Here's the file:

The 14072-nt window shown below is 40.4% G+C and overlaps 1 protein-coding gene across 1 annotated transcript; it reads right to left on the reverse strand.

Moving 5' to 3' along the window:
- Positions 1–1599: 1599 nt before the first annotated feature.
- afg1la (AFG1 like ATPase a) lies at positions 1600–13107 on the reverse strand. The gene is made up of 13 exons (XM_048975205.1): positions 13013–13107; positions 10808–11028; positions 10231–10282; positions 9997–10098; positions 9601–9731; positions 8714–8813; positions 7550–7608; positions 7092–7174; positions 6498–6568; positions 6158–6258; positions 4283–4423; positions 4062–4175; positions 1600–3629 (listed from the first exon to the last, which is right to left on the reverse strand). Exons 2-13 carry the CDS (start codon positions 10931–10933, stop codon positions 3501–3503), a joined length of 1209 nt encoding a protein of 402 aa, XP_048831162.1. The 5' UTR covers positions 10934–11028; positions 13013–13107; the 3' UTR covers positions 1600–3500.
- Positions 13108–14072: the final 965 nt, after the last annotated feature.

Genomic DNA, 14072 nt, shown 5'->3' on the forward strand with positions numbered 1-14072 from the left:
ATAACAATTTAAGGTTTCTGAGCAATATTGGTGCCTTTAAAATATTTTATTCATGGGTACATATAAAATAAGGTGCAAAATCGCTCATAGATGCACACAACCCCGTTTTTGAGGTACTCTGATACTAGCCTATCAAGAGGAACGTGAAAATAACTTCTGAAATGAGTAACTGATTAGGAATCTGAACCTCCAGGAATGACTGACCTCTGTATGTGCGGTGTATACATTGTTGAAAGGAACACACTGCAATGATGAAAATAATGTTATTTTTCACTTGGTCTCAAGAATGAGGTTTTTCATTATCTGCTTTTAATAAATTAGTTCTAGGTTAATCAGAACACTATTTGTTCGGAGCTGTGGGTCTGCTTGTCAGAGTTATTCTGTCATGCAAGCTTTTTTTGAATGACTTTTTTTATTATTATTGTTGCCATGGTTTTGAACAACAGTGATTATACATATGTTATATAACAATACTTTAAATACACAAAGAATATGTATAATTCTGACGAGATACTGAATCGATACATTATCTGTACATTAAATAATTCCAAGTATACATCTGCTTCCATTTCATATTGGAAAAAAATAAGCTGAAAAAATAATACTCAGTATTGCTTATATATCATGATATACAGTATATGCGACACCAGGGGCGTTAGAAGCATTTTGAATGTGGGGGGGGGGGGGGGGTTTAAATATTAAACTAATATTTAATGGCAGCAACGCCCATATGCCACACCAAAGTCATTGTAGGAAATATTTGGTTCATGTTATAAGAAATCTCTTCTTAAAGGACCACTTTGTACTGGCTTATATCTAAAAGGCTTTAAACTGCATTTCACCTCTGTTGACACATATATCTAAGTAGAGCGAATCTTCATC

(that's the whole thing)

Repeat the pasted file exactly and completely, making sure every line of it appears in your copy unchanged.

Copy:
The 14072-nt window shown below is 40.4% G+C and overlaps 1 protein-coding gene across 1 annotated transcript; it reads right to left on the reverse strand.

Moving 5' to 3' along the window:
- Positions 1–1599: 1599 nt before the first annotated feature.
- afg1la (AFG1 like ATPase a) lies at positions 1600–13107 on the reverse strand. The gene is made up of 13 exons (XM_048975205.1): positions 13013–13107; positions 10808–11028; positions 10231–10282; positions 9997–10098; positions 9601–9731; positions 8714–8813; positions 7550–7608; positions 7092–7174; positions 6498–6568; positions 6158–6258; positions 4283–4423; positions 4062–4175; positions 1600–3629 (listed from the first exon to the last, which is right to left on the reverse strand). Exons 2-13 carry the CDS (start codon positions 10931–10933, stop codon positions 3501–3503), a joined length of 1209 nt encoding a protein of 402 aa, XP_048831162.1. The 5' UTR covers positions 10934–11028; positions 13013–13107; the 3' UTR covers positions 1600–3500.
- Positions 13108–14072: the final 965 nt, after the last annotated feature.

Genomic DNA, 14072 nt, shown 5'->3' on the forward strand with positions numbered 1-14072 from the left:
ATAACAATTTAAGGTTTCTGAGCAATATTGGTGCCTTTAAAATATTTTATTCATGGGTACATATAAAATAAGGTGCAAAATCGCTCATAGATGCACACAACCCCGTTTTTGAGGTACTCTGATACTAGCCTATCAAGAGGAACGTGAAAATAACTTCTGAAATGAGTAACTGATTAGGAATCTGAACCTCCAGGAATGACTGACCTCTGTATGTGCGGTGTATACATTGTTGAAAGGAACACACTGCAATGATGAAAATAATGTTATTTTTCACTTGGTCTCAAGAATGAGGTTTTTCATTATCTGCTTTTAATAAATTAGTTCTAGGTTAATCAGAACACTATTTGTTCGGAGCTGTGGGTCTGCTTGTCAGAGTTATTCTGTCATGCAAGCTTTTTTTGAATGACTTTTTTTATTATTATTGTTGCCATGGTTTTGAACAACAGTGATTATACATATGTTATATAACAATACTTTAAATACACAAAGAATATGTATAATTCTGACGAGATACTGAATCGATACATTATCTGTACATTAAATAATTCCAAGTATACATCTGCTTCCATTTCATATTGGAAAAAAATAAGCTGAAAAAATAATACTCAGTATTGCTTATATATCATGATATACAGTATATGCGACACCAGGGGCGTTAGAAGCATTTTGAATGTGGGGGGGGGGGGGGGGTTTAAATATTAAACTAATATTTAATGGCAGCAACGCCCATATGCCACACCAAAGTCATTGTAGGAAATATTTGGTTCATGTTATAAGAAATCTCTTCTTAAAGGACCACTTTGTACTGGCTTATATCTAAAAGGCTTTAAACTGCATTTCACCTCTGTTGACACATATATCTAAGTAGAGCGAATCTTCATC